Critics of the approach argue that the focus should be on bringing more rigor to teaching the customary content-- English, math, social studies-- as opposed to imparting these so-called soft skills. Paine, preferring to call them "performance" skills, disagrees. "Go talk to the kids," he says. "They'll tell you that simply raising the rigor of the traditional experience isn't going to improve their outcomes. We have to help them understand the relevance of the content to their lives and to the world in which they live."

When Paine wants to go talk to the kids, he doesn't have to go far. His son is a high school junior, part of the generation of digital natives who have never known a world without computers, the internet, and cell phones. "He and his buddies are unbelievable in their ability to use their iPhones and their MacBooks to link to information instantly," Paine says. "It's second nature to them, part of their world."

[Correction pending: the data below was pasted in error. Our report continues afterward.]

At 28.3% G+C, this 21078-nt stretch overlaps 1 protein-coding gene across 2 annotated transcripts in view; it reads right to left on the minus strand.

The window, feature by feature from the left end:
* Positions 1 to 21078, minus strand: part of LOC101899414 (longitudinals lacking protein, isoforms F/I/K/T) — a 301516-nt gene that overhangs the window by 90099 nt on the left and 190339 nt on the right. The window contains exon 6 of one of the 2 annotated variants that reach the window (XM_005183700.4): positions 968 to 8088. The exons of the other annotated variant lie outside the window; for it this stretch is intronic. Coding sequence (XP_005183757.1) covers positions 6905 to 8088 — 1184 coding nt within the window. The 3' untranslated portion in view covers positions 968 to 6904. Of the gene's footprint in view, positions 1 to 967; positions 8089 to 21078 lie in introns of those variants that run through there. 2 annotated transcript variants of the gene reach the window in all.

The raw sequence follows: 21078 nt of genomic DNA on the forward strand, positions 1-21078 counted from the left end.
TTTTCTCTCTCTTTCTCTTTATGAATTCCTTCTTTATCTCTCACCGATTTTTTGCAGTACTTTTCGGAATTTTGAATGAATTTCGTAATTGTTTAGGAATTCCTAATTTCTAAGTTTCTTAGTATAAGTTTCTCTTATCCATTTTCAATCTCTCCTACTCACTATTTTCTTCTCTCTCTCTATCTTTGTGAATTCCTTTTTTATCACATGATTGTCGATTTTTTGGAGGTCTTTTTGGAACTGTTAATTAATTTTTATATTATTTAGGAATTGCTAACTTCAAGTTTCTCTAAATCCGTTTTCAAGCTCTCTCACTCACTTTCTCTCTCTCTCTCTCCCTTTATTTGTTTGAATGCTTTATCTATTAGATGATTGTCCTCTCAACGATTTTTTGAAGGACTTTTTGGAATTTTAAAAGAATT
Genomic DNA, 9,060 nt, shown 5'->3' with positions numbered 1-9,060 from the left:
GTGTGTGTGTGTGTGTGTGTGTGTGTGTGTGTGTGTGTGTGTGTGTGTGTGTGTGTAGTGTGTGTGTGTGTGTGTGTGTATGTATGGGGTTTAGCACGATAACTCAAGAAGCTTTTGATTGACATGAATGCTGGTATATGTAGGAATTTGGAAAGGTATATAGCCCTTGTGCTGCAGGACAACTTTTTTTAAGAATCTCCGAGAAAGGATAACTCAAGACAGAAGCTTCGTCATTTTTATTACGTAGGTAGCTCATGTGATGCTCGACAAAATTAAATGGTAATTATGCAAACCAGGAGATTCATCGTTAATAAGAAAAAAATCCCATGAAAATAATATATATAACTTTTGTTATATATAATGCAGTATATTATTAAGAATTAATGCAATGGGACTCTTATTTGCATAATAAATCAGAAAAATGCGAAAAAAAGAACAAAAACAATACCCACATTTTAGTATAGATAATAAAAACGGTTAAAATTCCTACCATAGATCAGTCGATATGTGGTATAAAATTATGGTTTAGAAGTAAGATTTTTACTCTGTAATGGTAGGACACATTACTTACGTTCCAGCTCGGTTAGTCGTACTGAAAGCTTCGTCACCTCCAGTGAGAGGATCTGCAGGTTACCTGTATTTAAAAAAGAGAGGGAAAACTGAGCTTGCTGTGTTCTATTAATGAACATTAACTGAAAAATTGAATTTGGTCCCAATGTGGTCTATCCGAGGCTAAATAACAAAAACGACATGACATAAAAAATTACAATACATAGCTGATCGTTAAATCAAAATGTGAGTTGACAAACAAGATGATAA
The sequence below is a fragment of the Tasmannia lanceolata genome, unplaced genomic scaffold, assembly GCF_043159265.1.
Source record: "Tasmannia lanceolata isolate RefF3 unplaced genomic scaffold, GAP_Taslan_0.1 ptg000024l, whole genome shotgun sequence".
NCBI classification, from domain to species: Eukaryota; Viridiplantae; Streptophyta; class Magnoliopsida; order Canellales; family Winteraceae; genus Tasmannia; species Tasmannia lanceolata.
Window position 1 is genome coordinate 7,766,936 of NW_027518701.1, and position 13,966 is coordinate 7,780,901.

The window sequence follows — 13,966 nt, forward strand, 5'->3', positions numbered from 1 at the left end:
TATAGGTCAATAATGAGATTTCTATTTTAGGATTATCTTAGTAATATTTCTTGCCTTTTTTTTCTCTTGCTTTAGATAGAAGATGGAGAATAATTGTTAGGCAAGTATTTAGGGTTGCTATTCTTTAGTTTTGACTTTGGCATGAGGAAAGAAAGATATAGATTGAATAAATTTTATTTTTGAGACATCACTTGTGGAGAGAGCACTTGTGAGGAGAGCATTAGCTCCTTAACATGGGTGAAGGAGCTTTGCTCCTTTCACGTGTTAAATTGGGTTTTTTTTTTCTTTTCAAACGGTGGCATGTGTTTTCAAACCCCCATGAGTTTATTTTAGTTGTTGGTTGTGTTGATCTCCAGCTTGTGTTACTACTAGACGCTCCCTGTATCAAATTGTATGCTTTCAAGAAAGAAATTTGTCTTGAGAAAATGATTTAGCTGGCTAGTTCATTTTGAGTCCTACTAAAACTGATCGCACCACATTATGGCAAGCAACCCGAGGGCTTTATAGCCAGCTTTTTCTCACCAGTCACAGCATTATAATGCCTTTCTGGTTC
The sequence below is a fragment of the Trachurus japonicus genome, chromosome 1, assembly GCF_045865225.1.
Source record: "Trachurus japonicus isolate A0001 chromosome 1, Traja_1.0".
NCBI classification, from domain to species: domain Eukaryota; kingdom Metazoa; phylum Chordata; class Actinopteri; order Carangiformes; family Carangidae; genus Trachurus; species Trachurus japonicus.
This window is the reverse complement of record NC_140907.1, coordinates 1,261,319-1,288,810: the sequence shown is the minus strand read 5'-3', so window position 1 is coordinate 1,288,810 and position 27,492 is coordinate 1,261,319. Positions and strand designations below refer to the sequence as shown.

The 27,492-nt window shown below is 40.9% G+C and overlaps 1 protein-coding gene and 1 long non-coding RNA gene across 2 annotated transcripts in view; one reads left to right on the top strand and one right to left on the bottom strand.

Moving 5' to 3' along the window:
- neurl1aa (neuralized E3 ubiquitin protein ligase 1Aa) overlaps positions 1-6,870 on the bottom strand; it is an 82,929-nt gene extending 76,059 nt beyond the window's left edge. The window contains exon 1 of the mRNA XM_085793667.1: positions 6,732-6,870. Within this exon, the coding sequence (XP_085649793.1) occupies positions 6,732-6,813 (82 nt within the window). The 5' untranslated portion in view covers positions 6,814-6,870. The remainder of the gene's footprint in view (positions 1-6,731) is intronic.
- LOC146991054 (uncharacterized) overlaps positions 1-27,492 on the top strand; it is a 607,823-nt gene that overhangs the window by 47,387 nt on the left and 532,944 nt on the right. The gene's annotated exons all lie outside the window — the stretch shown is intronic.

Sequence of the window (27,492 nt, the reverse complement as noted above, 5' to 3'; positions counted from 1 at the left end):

"Go talk to the kids. They'll tell you that simply raising the rigor of the traditional experience isn't going to improve their outcomes."

Two days after Obama's education speech, and less than a month after passage of the $787 billion stimulus bill that includes $650 million for education technology, Paine had breakfast with 15 West Virginia secondary school students. At the meeting, he asked them what they would do if they were in charge of spending the stimulus money allocated to education.

"Their answers were pretty interesting," Paine says. "Things like, 'More technology tools in classrooms; we want to be engaged in learning. Our teachers are good, but they need more training in how to use technology to facilitate learning.' One student said, 'That's just how I learn. That's my world when I go home.' These kids were dead-on. We talked about how there is this explosion of information out there, and that in addition to using these technology tools to teach the content that is traditionally taught, teachers should be working with students to acquire new information and helping them learn how to discern what is useful and what is not."